Skip to content

Avoid The Family-Owned Business Pitfalls

Family-owned businesses are popular all throughout Canada. Many of these businesses have been passed down from generation to generation holding a significant place within the family’s history. Often, these family-owned businesses tend to provide that “warm and fuzzy” feeling associated with a product considered to be reputable and long-standing within the community.

Although many family businesses have sustained certain families for generations, there are a number of hardships that come along with maintaining the success of these ventures.

Michael J. Conway, JD is General Counsel for the Baja Fresh Mexican Grill chain of restaurants in Thousand Oaks, California and Stephen J. Baumgartner teaches strategy at the Graziadio School of Business and Management and consults at the Encino, California, law firm of Greenberg & Bass, LLP. Together, they have written about the many pitfalls that have lead to the demise of family-owned businesses and offer tips on how to avoid them.

The first pitfall, they write, is failing to document the terms of the agreement in writing. They regard this as the single most common and costly mistake made by family business owners. Most people assume that because they are dealing with family members, there is no reason to generate a written agreement. Some feel that even raising the topic with family members is taboo.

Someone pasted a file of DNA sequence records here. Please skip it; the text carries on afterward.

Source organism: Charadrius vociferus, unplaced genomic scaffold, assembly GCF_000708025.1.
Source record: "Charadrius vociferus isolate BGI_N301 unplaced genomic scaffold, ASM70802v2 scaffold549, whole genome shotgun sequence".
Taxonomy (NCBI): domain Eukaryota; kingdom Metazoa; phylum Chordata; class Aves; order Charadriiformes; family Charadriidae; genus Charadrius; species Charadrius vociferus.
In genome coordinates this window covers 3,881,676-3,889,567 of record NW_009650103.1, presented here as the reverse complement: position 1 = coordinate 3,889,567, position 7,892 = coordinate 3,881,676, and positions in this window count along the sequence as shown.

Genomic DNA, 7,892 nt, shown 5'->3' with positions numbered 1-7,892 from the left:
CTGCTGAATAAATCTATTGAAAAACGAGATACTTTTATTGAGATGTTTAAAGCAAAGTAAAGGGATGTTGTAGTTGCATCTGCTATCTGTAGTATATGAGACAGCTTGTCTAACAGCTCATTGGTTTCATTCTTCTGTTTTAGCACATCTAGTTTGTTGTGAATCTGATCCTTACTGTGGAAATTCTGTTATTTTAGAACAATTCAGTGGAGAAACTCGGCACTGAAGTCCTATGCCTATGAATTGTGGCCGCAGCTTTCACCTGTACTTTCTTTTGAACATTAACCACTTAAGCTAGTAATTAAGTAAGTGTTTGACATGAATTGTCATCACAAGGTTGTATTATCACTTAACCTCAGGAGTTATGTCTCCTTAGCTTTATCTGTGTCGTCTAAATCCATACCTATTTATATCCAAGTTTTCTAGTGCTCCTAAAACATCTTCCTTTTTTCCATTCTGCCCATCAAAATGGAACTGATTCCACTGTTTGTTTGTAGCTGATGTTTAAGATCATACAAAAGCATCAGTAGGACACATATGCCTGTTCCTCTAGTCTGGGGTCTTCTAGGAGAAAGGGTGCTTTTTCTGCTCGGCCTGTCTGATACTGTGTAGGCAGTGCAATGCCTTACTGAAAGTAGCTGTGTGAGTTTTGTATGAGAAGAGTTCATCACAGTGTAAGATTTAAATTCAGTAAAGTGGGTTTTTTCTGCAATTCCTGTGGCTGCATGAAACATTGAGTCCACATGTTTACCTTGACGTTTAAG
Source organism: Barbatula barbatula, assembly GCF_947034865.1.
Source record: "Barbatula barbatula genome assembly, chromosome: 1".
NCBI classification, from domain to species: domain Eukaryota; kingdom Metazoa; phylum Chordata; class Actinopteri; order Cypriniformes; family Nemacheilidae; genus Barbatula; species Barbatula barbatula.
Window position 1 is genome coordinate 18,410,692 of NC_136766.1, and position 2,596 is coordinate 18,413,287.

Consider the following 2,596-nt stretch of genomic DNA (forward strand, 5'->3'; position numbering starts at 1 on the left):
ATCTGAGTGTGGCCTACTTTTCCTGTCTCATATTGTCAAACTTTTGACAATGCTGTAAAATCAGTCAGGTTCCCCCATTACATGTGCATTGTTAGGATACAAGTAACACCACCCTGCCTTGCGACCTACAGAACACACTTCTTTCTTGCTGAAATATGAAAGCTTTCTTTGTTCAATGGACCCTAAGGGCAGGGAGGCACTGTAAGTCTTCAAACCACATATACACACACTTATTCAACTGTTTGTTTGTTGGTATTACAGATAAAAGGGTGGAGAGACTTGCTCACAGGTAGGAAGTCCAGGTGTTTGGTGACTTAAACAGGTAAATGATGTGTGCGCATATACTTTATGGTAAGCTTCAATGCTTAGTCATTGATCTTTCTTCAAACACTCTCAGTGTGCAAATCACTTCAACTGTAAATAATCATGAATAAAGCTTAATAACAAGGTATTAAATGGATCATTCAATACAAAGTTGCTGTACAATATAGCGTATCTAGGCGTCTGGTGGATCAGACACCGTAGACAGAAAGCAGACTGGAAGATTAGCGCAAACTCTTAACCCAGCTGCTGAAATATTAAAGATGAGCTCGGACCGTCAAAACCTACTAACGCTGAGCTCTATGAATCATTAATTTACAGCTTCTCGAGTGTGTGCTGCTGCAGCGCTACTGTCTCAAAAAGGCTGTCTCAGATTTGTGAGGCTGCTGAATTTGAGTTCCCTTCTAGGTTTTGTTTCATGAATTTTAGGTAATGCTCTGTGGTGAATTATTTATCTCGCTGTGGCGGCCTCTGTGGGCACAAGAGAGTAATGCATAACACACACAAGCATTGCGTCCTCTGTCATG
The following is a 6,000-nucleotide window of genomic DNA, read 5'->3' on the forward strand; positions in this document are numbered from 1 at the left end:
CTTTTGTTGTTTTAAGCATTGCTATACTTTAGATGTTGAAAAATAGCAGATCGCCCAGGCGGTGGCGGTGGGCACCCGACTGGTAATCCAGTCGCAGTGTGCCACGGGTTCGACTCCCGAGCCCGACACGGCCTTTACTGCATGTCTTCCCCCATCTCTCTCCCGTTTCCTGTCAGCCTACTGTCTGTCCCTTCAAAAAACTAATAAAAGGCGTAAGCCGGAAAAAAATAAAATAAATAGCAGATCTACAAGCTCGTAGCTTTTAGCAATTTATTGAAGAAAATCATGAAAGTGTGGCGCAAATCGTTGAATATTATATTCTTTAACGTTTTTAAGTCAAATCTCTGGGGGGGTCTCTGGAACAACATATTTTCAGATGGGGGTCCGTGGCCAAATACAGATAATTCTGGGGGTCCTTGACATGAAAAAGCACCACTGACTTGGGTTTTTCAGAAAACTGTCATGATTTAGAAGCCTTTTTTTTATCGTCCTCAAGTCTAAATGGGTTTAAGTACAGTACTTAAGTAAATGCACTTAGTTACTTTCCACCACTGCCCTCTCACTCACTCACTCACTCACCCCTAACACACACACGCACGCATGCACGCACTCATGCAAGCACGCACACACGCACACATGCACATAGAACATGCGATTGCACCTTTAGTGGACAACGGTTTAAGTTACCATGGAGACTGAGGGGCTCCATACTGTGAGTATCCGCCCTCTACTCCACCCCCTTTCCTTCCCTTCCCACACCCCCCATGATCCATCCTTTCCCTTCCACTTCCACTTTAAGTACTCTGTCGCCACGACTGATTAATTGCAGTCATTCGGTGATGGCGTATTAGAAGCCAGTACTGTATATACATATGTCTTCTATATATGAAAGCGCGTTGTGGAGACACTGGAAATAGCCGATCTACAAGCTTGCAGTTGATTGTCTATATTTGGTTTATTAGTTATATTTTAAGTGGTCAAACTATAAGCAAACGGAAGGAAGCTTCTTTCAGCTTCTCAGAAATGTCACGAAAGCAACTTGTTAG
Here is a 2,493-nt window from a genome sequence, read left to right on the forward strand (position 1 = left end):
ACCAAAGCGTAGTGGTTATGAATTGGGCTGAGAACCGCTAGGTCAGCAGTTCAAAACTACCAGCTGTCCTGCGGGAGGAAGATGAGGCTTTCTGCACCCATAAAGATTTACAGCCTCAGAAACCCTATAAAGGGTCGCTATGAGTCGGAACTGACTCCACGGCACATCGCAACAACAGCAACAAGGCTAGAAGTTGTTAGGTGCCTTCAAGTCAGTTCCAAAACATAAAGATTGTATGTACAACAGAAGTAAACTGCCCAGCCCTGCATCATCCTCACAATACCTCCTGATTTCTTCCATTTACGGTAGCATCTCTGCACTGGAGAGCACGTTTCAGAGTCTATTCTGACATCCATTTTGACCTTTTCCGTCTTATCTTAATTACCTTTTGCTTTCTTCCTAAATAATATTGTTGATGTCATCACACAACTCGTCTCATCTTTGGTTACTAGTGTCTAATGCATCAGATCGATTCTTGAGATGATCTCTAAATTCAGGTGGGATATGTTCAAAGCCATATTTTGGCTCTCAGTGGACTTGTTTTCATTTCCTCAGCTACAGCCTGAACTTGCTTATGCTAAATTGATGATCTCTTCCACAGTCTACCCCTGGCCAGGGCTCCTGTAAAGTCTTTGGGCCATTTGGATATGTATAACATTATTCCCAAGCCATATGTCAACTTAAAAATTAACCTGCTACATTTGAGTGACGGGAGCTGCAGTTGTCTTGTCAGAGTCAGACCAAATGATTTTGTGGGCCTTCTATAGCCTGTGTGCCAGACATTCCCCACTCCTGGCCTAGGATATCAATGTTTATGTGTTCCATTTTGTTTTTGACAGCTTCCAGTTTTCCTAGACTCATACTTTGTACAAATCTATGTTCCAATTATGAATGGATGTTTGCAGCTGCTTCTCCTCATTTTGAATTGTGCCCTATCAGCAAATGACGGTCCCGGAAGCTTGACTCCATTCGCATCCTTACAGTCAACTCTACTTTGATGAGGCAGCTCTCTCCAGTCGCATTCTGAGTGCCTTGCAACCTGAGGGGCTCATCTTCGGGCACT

Conway and Baumgartner insist upon having written agreements to help avoid the potential of future problems within the business. “Without a formal agreement,” they write, “the business and the family members will be at the mercy of the Corporations Code, which may result in unintended and unfavorable consequences for everyone. In the event of litigation, more often than not, the family members will find themselves arguing over the terms of their oral agreements.”

Another pitfall that is common in family businesses is failing to plan for the future. Family members, say Conway and Baumgartner, should put as much attention into planning the succession of their business as they do their personal estate planning. Without a plan, the business could potentially fold if the owners cannot work together to manage it, especially in the event of something unexpected or tragic.

There are a number of things to consider. How would a divorce impact the business? What would happen in the event of an owner’s death? What if an owner wants out of the business?

These are just some of the questions that owners of family businesses should ask themselves to avoid the collapse of a business that has, in itself, become a member of the family. Family businesses are great assets to communities all over the country. Like the families themselves, these businesses need to be protected.

Back To Top